In the run-up to another winter, all eyes will again be focused on the challenge of preventing unnecessary hospital admissions to relieve pressure on inpatient beds.
Caring for people more effectively in their own homes is part of the answer. But this relies on the effective working of community-based multi-disciplinary teams (MDTs).
Made up of different clinicians who work together as one cohesive unit, these teams aim to ensure that all the patient’s needs are looked after in a holistic way.
As any health professional knows, accounting for every part of a patient’s history is a huge hurdle to overcome. But I know from personal experience that it becomes exponentially more complicated when there are multiple agencies and staff involved in delivering this care.
We are seeing more and more patients living with co-morbidities. According to NHS England, one in four of us have two or more long-term conditions with this rising to two-thirds of people aged 65 and over.
Care for people with co-morbidities is complicated because different agencies and healthcare professionals can be responsible for treating each individual condition. As a result, care can often be fragmented and may not consider the combined impact of the conditions and their treatments on a person’s quality of life.
However, there is one way we can simplify this for everyone - with technology.
Shared electronic records are essential
How can technology help? Let’s start with the corner stone - information.
Clinicians in any MDT need instant, electronic access to a shared care record – whether they are in a clinical room, in the patient’s home or in the car. This helps them make more informed and safer decisions, have more effective conversations with their colleagues and provide patients with the best experience possible.
As well as containing all the information they need, it’s important the shared record can be updated at any location. So, when a nurse visits a patient in their home or needs to consult a colleague on a decision, all the clinical activity is up to date and recorded in one place.
Clear accountabilities and actions
As well as ensuring everyone is working with up-do-date information, this shared way of working can define who is responsible when it comes to care planning and delivery. Each action can be assigned to a person who has responsibility for it and can ensure it is completed.
If healthcare professionals within an MDT can track exactly what others have done, what stage a patient is at with their care and what needs to be done next, it’s much easier for them to provide holistic care that is vital to so many.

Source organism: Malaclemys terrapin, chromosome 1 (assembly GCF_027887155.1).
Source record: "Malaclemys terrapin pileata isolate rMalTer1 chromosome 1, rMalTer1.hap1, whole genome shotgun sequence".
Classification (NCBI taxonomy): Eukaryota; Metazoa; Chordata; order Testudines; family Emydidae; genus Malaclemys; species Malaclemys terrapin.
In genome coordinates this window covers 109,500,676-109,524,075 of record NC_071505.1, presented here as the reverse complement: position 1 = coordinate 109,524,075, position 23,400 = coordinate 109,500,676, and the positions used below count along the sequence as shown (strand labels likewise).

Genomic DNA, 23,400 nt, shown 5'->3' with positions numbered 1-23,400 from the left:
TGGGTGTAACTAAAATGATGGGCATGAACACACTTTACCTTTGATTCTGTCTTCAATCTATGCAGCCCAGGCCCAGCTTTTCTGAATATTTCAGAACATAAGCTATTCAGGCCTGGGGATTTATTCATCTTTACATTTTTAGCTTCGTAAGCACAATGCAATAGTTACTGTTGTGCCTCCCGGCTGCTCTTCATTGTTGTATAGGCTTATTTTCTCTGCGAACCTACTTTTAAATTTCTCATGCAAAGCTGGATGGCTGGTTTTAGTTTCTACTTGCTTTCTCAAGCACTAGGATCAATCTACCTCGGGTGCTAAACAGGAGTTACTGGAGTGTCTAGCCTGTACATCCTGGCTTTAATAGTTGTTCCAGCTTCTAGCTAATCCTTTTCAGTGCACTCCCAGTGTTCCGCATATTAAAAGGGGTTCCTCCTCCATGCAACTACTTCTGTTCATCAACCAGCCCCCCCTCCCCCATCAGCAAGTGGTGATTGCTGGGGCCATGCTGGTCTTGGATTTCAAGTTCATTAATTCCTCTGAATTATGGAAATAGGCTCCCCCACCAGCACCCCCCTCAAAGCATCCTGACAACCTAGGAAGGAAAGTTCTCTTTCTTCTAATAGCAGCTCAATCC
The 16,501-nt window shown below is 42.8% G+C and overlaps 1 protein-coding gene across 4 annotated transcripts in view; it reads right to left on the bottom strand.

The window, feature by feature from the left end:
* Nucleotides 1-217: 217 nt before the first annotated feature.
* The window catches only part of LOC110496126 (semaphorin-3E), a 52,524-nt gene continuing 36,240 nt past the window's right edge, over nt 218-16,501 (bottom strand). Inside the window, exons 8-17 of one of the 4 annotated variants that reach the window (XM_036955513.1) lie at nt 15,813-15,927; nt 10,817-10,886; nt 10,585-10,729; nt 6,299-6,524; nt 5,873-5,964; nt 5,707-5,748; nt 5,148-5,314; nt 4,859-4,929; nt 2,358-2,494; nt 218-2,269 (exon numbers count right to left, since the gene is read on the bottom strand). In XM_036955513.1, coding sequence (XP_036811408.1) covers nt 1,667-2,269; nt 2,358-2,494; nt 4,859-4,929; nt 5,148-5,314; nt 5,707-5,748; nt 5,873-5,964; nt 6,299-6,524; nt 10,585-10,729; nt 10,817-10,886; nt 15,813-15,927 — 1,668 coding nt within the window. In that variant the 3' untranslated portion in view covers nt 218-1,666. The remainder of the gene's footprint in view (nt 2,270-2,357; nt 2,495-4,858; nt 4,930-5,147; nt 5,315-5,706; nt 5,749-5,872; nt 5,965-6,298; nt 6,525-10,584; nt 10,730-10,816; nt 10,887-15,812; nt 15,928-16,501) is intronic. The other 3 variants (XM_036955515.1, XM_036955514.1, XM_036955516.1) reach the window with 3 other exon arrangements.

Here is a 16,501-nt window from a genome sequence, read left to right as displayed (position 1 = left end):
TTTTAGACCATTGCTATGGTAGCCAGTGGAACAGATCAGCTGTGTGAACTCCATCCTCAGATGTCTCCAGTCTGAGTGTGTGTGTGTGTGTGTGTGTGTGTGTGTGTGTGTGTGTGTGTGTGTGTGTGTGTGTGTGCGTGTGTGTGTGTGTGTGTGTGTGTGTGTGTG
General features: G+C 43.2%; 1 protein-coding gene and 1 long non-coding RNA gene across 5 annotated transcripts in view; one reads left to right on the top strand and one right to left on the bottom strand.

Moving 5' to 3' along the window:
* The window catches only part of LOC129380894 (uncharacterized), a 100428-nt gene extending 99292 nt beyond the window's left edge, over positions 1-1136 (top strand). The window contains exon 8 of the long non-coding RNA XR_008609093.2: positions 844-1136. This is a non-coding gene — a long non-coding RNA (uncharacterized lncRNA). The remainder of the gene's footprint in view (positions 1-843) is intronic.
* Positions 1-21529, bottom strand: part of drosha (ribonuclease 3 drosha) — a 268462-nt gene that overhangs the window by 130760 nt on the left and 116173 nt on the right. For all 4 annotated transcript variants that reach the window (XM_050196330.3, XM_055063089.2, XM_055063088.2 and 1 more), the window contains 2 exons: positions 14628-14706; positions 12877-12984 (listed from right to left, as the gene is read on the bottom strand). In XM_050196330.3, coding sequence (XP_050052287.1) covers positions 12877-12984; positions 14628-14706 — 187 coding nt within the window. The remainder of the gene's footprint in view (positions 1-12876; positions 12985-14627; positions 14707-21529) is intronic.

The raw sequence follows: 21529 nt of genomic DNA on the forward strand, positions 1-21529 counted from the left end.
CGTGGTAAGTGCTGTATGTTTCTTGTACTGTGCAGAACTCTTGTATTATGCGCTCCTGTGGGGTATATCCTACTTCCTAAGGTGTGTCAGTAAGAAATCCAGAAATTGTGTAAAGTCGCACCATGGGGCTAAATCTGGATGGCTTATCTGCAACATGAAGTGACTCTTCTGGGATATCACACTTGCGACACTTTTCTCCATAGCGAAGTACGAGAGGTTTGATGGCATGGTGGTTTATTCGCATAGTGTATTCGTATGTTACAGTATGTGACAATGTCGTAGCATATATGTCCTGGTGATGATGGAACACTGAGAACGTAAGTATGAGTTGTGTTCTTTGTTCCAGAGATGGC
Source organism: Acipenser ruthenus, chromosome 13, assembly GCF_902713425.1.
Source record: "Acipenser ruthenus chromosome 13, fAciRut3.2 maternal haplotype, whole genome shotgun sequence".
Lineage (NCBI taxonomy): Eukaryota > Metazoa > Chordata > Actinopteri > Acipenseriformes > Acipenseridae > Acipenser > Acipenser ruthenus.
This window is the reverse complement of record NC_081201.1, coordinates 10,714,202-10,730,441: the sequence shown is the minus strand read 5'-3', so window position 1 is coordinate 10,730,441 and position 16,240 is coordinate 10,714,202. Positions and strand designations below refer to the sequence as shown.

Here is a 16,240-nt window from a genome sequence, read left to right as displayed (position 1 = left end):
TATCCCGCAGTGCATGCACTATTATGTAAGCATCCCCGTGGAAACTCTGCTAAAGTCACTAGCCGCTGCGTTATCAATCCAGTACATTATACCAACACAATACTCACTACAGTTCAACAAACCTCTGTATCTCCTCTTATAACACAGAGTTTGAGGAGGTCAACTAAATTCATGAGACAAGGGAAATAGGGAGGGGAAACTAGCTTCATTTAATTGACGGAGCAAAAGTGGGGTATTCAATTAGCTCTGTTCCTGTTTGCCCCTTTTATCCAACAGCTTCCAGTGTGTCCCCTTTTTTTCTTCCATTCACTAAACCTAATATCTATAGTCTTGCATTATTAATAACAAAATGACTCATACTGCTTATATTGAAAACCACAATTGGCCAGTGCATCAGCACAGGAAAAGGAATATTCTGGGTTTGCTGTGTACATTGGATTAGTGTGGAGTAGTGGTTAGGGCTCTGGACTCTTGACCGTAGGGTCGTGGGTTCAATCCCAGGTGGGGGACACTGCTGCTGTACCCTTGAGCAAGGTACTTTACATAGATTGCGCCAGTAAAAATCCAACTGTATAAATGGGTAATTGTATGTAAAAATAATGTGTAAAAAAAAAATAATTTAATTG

Making connected care more effective
Joined-up technology can also help make MDTs more effective by improving their processes. For example, it can enable electronic referrals to be sent within a team. Each relevant clinician can then triage it and either accept or reject it from within their own clinical software system. Straightaway, you have gone from a few different referrals to one, which can be picked up by the relevant person immediately.
This is already making a real-world impact. The Liverpool Diabetes Partnership (LDP) was founded to improve the prevention and management of diabetes and is made up of healthcare professionals from different disciplines. By enabling everyone to have access to the same patient record, the service is now providing more care in the community and working with secondary care to pick up inappropriate referrals. It’s better for patients as they are receiving care in their own homes while inappropriate, diabetes-related, hospital referrals in Liverpool have been reduced by 50%.
Nurses themselves are also becoming more efficient by using technology. They no longer have to chase patient information which enables them to spend more time having more meaningful discussions with their peers in multi-disciplinary meetings.
A better experience for everyone
Asking patients to continually retell their story to different people is tedious. There is, quite rightly, an expectation that as healthcare professionals, we should know what is going on.
During an appointment where time is of the essence, removing the need to ask for this information is better for everyone. It allows the clinician to use the time more effectively and ask questions directly related to the reason the patient has presented. This can only be done by sharing electronic records.
Improving prevention and early intervention
With technology, we can begin to identify which patients are at risk of developing illnesses and shift care to a more proactive model, rather than a reactive one.
With different healthcare professionals feeding into one record, there is a much richer database which can be analysed to start pinpointing where care should be directed. At-risk patients could be cared for more efficiently in their own homes by MDT members rather than waiting for a serious condition to develop and a hospital admission.
Many of us use fitness trackers and other wearable technology. But what happens to the data they collect? If nurses have access to this information, they can help educate and empower patients to understand what steps they can take to improve their health for the better. In effect, the patient becomes a virtual member of the MDT.
As with shared electronic records, this technology is available now and can be used by MDTs in the community. So, let’s make sure that we are ready to use new technology; let’s make sure that we take every opportunity possible to create a case to have the best technology available to us; let’s make sure that as individuals and collectively, we are able to use technology. As nurses, we’re great at establishing relationships with our patients, but imagine how much more powerful and beneficial these could be with the use of the right technology; we could really start to make even more of a difference.